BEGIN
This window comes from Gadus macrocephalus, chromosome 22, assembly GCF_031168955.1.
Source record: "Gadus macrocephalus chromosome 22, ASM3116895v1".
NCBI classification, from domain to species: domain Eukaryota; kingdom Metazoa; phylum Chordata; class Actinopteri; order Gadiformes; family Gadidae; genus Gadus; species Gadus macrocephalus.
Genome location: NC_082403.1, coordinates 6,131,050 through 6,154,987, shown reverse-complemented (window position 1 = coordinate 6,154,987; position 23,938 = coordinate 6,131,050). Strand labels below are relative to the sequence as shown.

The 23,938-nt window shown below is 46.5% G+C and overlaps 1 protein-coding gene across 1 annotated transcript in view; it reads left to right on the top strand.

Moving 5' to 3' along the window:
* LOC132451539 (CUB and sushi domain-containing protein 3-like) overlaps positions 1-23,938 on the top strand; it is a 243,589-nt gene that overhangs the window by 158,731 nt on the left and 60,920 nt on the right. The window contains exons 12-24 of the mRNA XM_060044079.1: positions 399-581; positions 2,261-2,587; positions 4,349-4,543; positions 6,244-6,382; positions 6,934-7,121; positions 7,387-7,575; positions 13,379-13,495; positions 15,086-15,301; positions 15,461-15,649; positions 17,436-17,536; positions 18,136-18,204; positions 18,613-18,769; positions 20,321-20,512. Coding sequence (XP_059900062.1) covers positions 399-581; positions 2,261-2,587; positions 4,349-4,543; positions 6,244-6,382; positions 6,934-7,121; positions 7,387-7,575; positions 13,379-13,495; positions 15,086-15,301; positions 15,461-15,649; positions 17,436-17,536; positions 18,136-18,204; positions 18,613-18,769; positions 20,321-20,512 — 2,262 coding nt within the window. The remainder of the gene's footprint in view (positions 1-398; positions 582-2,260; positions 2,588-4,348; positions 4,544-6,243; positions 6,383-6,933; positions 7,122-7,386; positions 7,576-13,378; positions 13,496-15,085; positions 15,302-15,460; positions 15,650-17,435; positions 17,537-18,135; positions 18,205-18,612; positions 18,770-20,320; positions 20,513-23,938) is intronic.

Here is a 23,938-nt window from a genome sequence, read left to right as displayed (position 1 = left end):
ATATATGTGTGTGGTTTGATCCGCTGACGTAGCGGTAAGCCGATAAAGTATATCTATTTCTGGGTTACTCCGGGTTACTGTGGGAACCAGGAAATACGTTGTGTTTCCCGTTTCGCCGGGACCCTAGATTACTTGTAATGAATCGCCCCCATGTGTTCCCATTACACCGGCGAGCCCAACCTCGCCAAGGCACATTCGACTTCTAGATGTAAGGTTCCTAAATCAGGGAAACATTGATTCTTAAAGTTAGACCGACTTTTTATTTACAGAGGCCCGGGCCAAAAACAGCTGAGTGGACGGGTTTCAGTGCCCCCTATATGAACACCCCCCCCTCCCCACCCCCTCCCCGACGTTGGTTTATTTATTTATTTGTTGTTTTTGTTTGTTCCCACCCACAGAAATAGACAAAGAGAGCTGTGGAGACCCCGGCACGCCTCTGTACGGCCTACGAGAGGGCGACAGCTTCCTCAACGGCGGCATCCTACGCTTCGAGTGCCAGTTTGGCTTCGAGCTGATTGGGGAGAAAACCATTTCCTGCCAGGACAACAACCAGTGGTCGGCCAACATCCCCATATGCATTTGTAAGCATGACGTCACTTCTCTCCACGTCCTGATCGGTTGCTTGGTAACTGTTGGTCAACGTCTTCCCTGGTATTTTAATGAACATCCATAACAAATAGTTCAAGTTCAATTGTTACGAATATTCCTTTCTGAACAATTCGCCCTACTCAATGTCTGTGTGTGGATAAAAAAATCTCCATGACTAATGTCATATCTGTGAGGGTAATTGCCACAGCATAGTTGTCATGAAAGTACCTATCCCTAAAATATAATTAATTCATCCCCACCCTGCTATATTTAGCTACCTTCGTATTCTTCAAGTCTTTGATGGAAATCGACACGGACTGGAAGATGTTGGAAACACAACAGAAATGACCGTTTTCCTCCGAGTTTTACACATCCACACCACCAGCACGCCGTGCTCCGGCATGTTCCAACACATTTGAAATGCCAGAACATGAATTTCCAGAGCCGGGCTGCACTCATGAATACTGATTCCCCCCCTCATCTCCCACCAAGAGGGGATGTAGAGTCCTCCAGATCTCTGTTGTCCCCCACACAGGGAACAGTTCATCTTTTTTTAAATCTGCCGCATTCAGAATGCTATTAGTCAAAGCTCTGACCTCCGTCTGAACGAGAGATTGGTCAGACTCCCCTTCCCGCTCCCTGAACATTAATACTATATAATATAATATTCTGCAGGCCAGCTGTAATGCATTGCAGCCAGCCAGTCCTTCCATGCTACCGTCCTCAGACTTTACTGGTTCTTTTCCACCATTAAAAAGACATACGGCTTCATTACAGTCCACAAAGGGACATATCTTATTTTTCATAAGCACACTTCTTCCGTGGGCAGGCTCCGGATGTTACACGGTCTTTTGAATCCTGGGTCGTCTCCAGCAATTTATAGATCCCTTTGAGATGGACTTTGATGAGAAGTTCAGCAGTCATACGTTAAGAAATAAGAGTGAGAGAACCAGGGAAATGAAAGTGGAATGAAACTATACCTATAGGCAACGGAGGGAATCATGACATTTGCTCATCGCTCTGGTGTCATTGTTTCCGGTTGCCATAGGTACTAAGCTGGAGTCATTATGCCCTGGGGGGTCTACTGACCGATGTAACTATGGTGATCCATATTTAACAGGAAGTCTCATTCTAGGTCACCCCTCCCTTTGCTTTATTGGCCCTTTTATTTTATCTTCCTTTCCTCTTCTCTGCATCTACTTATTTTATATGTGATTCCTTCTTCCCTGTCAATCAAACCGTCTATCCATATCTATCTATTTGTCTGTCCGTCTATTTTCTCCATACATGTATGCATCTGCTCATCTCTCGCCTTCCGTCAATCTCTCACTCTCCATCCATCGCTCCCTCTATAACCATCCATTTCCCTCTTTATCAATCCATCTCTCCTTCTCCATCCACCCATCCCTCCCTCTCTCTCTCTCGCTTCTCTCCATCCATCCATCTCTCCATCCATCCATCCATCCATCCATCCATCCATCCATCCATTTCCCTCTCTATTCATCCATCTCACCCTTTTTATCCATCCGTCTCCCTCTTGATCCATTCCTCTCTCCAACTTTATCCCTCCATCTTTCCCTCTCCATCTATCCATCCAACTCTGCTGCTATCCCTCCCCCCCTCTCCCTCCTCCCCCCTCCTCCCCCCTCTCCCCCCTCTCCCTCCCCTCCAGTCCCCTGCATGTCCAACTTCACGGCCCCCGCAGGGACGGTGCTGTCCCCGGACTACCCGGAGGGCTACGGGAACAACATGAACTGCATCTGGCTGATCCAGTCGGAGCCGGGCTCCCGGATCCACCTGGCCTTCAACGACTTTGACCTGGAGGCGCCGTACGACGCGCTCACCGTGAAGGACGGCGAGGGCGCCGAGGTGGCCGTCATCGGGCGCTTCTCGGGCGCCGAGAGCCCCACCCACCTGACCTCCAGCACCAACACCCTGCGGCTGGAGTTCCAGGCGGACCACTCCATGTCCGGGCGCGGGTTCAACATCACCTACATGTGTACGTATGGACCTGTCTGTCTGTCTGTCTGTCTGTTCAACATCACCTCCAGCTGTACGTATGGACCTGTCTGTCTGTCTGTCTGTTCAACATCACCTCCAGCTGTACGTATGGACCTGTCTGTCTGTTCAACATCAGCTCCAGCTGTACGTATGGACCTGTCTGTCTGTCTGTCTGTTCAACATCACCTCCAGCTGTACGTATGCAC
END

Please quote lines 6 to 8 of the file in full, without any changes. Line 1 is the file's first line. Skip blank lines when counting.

Moving 5' to 3' along the window:
* LOC132451539 (CUB and sushi domain-containing protein 3-like) overlaps positions 1-23,938 on the top strand; it is a 243,589-nt gene that overhangs the window by 158,731 nt on the left and 60,920 nt on the right. The window contains exons 12-24 of the mRNA XM_060044079.1: positions 399-581; positions 2,261-2,587; positions 4,349-4,543; positions 6,244-6,382; positions 6,934-7,121; positions 7,387-7,575; positions 13,379-13,495; positions 15,086-15,301; positions 15,461-15,649; positions 17,436-17,536; positions 18,136-18,204; positions 18,613-18,769; positions 20,321-20,512. Coding sequence (XP_059900062.1) covers positions 399-581; positions 2,261-2,587; positions 4,349-4,543; positions 6,244-6,382; positions 6,934-7,121; positions 7,387-7,575; positions 13,379-13,495; positions 15,086-15,301; positions 15,461-15,649; positions 17,436-17,536; positions 18,136-18,204; positions 18,613-18,769; positions 20,321-20,512 — 2,262 coding nt within the window. The remainder of the gene's footprint in view (positions 1-398; positions 582-2,260; positions 2,588-4,348; positions 4,544-6,243; positions 6,383-6,933; positions 7,122-7,386; positions 7,576-13,378; positions 13,496-15,085; positions 15,302-15,460; positions 15,650-17,435; positions 17,537-18,135; positions 18,205-18,612; positions 18,770-20,320; positions 20,513-23,938) is intronic.

Here is a 23,938-nt window from a genome sequence, read left to right as displayed (position 1 = left end):